Matador is El Rey’s second original program — the Robert Rodriguez-created network was only launched this past December — and it’s a nice fit for this strange new channel. El Rey’s only other offering is From Dusk Till Dawn: The Series, which features characters from the film, and while it was a fun watch, it was still standard Rodriguez fare. Matador, in comparison, seems wholly original. The pilot episode, “Quid Go Pro,” is far from perfect, but it’s promising attempt by a network that’s still finding its voice.
The series premiere of Matador, a “soccer-spy drama thriller” is smartly timed: mid-summer, and on the heels of World Cup fever. The show begins with Tony Bravo (Gabriel Luna, who has done quick guest stints on shows like NCIS: Los Angeles and Prison Break) as an undercover DEA agent who is being secretly watched for recruitment by the CIA. The CIA needs someone to investigate the owner of the LA Riot, a professional soccer team, and figure the best way to do it is to get someone to join the squad. As luck would have it, Tony was a skilled high school player!
Is any of this particularly believable? Of course not! But that’s what I like about Matador: the way it manages to tell a completely implausible story with the right mixture of commitment and levity. It commits to its espionage theatrics while also fully aware it’s telling an absurd story. The violence is ridiculous — you can tell Robert Rodriguez directed the pilot, though he’s not one of the four showrunners — and it comes early, when a guy gets a hatchet right in the head. It also has a very Rodriguez-like love for camp and gross, jokey scenes.
The pilot is pure setup. We meet Tony (nicknamed “Matador”) and his supportive family. We meet the CIA agents, the tough and beautiful Annie (Nicky Whelan) — who recruits Tony faster than you can say “will they or won’t they?” — and her partner Noah (Neil Hopkins), who will definitely clash with Tony throughout the series. We also meet the main antagonist: the ruthless billionaire LA Riot owner Andrés (Alfred Molina) and his wild daughter Senna (Yvette Montreal), who loves to screw with the players. There is some quick backstory, hints about the big case at the center of the show, and a training montage that goes on far, far too long. There is some familiar territory, like Tony’s attempt to live a dual life without getting found out, but the execution isn’t terrible.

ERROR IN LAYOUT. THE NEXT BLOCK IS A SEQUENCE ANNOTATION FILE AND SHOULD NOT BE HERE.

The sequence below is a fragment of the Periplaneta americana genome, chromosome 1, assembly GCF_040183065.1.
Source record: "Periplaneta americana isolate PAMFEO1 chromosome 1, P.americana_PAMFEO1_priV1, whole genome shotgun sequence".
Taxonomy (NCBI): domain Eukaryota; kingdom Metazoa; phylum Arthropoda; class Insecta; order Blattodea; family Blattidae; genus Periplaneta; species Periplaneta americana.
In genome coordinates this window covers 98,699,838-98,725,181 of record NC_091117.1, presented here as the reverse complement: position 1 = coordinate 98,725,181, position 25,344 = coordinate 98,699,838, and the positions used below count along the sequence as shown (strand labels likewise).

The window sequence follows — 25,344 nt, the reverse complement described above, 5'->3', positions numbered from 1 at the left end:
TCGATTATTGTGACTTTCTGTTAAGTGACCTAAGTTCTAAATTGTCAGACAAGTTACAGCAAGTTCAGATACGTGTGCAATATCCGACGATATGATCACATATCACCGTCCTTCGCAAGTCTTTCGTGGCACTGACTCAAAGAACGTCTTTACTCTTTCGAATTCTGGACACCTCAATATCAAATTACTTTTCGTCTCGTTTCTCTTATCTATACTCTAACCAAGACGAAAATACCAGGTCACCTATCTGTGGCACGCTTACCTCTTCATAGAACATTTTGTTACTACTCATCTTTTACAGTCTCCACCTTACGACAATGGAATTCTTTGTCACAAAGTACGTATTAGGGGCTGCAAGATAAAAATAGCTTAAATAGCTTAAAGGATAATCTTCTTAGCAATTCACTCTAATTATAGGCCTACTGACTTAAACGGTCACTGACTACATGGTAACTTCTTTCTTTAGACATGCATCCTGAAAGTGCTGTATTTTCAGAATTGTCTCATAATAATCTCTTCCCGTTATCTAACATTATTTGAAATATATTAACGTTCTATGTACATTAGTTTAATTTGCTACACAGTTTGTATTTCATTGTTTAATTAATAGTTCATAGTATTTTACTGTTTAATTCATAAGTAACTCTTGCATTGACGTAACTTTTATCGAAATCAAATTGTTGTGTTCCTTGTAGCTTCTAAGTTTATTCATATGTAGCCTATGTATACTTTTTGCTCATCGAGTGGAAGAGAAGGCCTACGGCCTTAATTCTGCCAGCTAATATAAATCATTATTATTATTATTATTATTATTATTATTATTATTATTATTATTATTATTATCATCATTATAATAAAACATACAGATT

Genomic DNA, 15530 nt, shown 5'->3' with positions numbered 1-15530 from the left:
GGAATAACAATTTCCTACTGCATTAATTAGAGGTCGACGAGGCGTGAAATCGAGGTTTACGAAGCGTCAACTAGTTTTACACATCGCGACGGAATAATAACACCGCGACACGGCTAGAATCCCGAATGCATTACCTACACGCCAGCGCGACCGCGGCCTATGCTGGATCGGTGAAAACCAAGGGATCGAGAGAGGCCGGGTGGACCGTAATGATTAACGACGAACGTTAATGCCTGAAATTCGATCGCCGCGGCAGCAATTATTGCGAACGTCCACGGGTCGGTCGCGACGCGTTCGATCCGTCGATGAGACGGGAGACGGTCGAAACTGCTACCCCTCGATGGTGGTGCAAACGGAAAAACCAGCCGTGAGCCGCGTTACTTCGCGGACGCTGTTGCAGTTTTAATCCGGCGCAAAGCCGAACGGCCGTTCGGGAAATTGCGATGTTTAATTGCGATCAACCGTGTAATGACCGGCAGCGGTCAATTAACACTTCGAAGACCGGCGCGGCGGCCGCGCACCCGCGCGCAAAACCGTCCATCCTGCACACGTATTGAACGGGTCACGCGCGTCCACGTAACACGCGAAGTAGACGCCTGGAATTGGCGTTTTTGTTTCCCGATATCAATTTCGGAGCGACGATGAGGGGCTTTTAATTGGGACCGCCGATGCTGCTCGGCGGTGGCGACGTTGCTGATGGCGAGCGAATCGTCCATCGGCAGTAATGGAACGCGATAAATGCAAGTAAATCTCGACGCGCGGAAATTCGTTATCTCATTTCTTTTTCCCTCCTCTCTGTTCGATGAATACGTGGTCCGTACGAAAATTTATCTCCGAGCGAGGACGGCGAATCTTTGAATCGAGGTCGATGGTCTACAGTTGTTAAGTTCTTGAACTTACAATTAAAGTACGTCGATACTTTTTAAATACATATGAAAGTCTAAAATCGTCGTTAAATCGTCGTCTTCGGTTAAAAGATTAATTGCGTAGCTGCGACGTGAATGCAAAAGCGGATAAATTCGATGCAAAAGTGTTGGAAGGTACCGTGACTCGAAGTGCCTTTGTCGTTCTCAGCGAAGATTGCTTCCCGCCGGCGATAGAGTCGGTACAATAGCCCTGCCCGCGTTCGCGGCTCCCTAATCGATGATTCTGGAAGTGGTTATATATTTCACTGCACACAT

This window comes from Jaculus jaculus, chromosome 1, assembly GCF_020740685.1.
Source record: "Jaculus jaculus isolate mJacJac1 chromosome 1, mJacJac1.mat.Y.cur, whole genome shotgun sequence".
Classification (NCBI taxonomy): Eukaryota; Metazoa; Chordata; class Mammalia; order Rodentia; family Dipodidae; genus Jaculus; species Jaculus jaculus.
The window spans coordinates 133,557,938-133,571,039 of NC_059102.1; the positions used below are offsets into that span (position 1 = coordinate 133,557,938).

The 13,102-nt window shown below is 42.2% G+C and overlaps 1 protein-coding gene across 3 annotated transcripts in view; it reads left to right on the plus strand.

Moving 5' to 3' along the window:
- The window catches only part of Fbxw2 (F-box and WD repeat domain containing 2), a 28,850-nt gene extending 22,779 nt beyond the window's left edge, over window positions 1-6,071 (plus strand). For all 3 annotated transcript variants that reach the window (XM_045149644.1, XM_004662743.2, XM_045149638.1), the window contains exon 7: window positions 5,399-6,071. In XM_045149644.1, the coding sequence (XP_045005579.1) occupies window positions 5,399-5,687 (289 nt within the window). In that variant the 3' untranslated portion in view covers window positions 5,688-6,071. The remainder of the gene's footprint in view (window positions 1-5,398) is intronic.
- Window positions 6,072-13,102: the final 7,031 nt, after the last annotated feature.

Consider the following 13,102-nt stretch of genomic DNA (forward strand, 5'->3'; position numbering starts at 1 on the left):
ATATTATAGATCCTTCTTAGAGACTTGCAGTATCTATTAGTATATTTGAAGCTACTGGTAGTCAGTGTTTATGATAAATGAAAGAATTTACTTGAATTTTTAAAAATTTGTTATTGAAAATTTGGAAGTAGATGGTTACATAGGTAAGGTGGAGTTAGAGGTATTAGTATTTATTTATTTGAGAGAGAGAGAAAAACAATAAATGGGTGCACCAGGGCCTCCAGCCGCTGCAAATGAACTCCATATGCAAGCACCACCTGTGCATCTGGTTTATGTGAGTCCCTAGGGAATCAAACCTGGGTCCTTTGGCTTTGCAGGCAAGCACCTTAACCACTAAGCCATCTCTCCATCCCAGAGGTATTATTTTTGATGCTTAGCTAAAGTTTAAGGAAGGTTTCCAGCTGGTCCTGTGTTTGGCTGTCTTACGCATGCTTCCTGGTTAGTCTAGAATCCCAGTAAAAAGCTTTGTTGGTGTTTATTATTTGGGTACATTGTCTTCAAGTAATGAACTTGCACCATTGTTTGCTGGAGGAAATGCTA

Matador still has a long way to go before becoming a must-watch show, but it’s a show you’ll want to keep your eye on this summer, if only because it speaks to El Rey’s intentions. El Rey is a self-described “badass” and “fearless” network with a distinct grindhouse/Grindhouse style that runs through the ads and bumpers. It’s aiming to fill a void in TV by offering programs that wouldn’t really fit in anywhere else. It is also, admirably, a network that caters to Latino audiences but airs its programs in English, so it still casts a wide net. The network is exciting, original, and stylistically interesting — and though Matador has a ways to go before it can fulfill those ambitions, it is at least trying its hardest.
From Dusk Till Dawn: The Series eased viewers into El Rey by tackling a familiar franchise. Now, Matador is proving that the network wants to tell gripping — and funny — stories that aim to entertain. It’ll be a while before El Rey is mentioned in the same breath as its cable competitors (it’s not even offered in many cable packages), and Matador is very reflective of the network’s uncertain future. There’s plenty of room for growth, though, and I’d love to see the show (which has already been renewed for a second season) get better.